How to Teach in an Age of Distraction

If you are in higher education, Sherry Turkle's piece in the CHE is one that you should stop and read right now. There are a lot of good thoughts in Turkle's critique of the inattentive age, but two things stood out to me. One was her emphasis on "intellectual serendipity." She argues that meeting in … Continue reading How to Teach in an Age of Distraction

Peter Onuf on MOOCs

Peter Onuf's interview at The Junto blog struck a chord with me, and I want to use it to address some things that are implied in his remarks. (Just to be clear, none of what follows is meant to disparage Onuf in any way. Although I don't know him personally, I respect his scholarship and his position … Continue reading Peter Onuf on MOOCs

Knowledge vs. Box-Checking

Chronicle poster polly_mer recently posted this assessment of the importance of a college education: This is why our responsibility in Gen Ed and even majors classes is to sell the benefits of knowing things instead of checking the boxes.For example, I tell my students that being able to fake interest in deathly dull material is … Continue reading Knowledge vs. Box-Checking

Celebrating Three Years of Blogging at Jacksonian America

Today marks the third anniversary of Jacksonian America. From MOOCs to tariffs to the new Jackson biography, it's been an interesting year. Thanks for reading and participating.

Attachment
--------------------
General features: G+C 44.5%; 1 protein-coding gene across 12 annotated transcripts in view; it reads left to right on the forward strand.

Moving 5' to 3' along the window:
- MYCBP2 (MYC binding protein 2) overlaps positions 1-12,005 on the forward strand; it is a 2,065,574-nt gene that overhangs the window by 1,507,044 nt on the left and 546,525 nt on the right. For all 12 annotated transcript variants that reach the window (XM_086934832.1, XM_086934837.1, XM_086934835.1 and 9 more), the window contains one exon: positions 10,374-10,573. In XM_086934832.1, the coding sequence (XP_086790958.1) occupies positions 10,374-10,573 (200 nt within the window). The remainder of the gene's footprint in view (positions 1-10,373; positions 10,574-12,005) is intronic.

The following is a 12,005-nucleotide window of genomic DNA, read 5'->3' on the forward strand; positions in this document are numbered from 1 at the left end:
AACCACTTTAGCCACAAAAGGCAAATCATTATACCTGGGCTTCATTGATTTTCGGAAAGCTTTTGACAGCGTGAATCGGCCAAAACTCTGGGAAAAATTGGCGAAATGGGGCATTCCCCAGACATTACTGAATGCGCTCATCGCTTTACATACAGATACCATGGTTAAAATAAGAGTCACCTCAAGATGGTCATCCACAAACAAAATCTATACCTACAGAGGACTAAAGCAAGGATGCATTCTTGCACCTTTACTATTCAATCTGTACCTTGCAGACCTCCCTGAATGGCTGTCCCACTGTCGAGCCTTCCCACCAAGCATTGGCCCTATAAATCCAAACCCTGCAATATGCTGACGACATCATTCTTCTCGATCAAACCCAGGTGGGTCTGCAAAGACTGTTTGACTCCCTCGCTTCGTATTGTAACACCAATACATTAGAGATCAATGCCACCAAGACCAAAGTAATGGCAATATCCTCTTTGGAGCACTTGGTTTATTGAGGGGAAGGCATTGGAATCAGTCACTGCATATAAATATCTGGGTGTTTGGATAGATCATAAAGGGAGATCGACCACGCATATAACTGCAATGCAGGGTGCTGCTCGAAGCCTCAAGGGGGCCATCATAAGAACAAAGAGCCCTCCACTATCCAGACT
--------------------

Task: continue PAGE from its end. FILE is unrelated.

Ian Bogost on MOOCs and the Future of the Humanities

Ian Bogost has provided a great summary of the problems of MOOCs in the roundtable appearing in the Los Angeles Review of Books. Here are the bullet points, but go read the entire piece: MOOCs are a type of marketing MOOCs are a financial policy for higher education MOOCs are an academic labor policy MOOCs are … Continue reading Ian Bogost on MOOCs and the Future of the Humanities

An Open Letter on MOOCs and Social Justice

I try to confine my MOOC commentary to Twitter and Facebook, but this seemed important enough to break radio silence. The philosophy department at San Jose State University has written an open letter to one of their peers at Harvard, Michael Sandel, about his MOOC on social justice. The letter outlines the faculty's objections to MOOCs … Continue reading An Open Letter on MOOCs and Social Justice

Selling The Matrix Revolution in Higher Education

"Our belief is that deep, radical and urgent transformation is required in higher education as much as it is in school systems. Our fear is that, perhaps as a result of complacency, caution or anxiety, or a combination of all three, the pace of change is too slow and the nature of change too incremental." … Continue reading Selling The Matrix Revolution in Higher Education


As last week's posts indicated (here and here), friends and relatives on my personal Facebook page see me post quite a bit about MOOCs. I try to stay off of that topic on this blog (except on occasion) because there are other people who can speak more knowledgeably about it than me. If you're interested in … Continue reading MOOCalicious

An Outsider Looks at MOOCs

My friend Tom Hilpert sent me the following thoughts on MOOCs and gave me permission to post them. I'll respond on Thursday. Dr. Mark Cheathem, a friend of mine who happens to be a college professor, often post links to articles critical of Massive Open Online Courses (MOOCs). At various points in my life, I … Continue reading An Outsider Looks at MOOCs